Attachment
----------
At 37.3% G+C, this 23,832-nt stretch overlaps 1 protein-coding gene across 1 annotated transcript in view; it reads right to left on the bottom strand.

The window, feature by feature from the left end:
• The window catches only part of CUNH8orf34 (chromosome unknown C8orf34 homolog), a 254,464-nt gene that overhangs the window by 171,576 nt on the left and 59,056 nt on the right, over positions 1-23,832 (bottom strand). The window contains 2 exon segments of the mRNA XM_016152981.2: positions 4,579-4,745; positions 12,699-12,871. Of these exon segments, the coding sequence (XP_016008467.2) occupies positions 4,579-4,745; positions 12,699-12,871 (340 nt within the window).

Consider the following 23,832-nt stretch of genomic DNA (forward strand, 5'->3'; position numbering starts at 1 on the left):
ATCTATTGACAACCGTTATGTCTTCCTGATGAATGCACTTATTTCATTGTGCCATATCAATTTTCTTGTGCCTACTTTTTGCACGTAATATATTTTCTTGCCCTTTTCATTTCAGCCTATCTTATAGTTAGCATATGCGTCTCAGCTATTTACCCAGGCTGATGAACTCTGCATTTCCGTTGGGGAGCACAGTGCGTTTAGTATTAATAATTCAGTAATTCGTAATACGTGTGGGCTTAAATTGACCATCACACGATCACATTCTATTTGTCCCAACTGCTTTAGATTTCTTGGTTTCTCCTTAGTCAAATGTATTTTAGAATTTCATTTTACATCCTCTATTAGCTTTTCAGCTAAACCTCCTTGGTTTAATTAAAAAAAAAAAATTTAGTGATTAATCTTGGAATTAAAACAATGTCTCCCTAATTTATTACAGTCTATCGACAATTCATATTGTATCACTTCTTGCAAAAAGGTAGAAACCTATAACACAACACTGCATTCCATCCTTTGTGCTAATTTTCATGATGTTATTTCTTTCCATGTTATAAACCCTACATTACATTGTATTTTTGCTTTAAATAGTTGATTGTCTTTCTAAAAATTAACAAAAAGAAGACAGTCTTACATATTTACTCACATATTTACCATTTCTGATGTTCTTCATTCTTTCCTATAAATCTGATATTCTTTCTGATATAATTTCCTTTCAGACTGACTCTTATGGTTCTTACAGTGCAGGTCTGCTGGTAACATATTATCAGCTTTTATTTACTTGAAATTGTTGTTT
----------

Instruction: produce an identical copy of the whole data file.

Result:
At 37.3% G+C, this 23,832-nt stretch overlaps 1 protein-coding gene across 1 annotated transcript in view; it reads right to left on the bottom strand.

The window, feature by feature from the left end:
• The window catches only part of CUNH8orf34 (chromosome unknown C8orf34 homolog), a 254,464-nt gene that overhangs the window by 171,576 nt on the left and 59,056 nt on the right, over positions 1-23,832 (bottom strand). The window contains 2 exon segments of the mRNA XM_016152981.2: positions 4,579-4,745; positions 12,699-12,871. Of these exon segments, the coding sequence (XP_016008467.2) occupies positions 4,579-4,745; positions 12,699-12,871 (340 nt within the window).

Consider the following 23,832-nt stretch of genomic DNA (forward strand, 5'->3'; position numbering starts at 1 on the left):
ATCTATTGACAACCGTTATGTCTTCCTGATGAATGCACTTATTTCATTGTGCCATATCAATTTTCTTGTGCCTACTTTTTGCACGTAATATATTTTCTTGCCCTTTTCATTTCAGCCTATCTTATAGTTAGCATATGCGTCTCAGCTATTTACCCAGGCTGATGAACTCTGCATTTCCGTTGGGGAGCACAGTGCGTTTAGTATTAATAATTCAGTAATTCGTAATACGTGTGGGCTTAAATTGACCATCACACGATCACATTCTATTTGTCCCAACTGCTTTAGATTTCTTGGTTTCTCCTTAGTCAAATGTATTTTAGAATTTCATTTTACATCCTCTATTAGCTTTTCAGCTAAACCTCCTTGGTTTAATTAAAAAAAAAAAATTTAGTGATTAATCTTGGAATTAAAACAATGTCTCCCTAATTTATTACAGTCTATCGACAATTCATATTGTATCACTTCTTGCAAAAAGGTAGAAACCTATAACACAACACTGCATTCCATCCTTTGTGCTAATTTTCATGATGTTATTTCTTTCCATGTTATAAACCCTACATTACATTGTATTTTTGCTTTAAATAGTTGATTGTCTTTCTAAAAATTAACAAAAAGAAGACAGTCTTACATATTTACTCACATATTTACCATTTCTGATGTTCTTCATTCTTTCCTATAAATCTGATATTCTTTCTGATATAATTTCCTTTCAGACTGACTCTTATGGTTCTTACAGTGCAGGTCTGCTGGTAACATATTATCAGCTTTTATTTACTTGAAATTGTTGTTT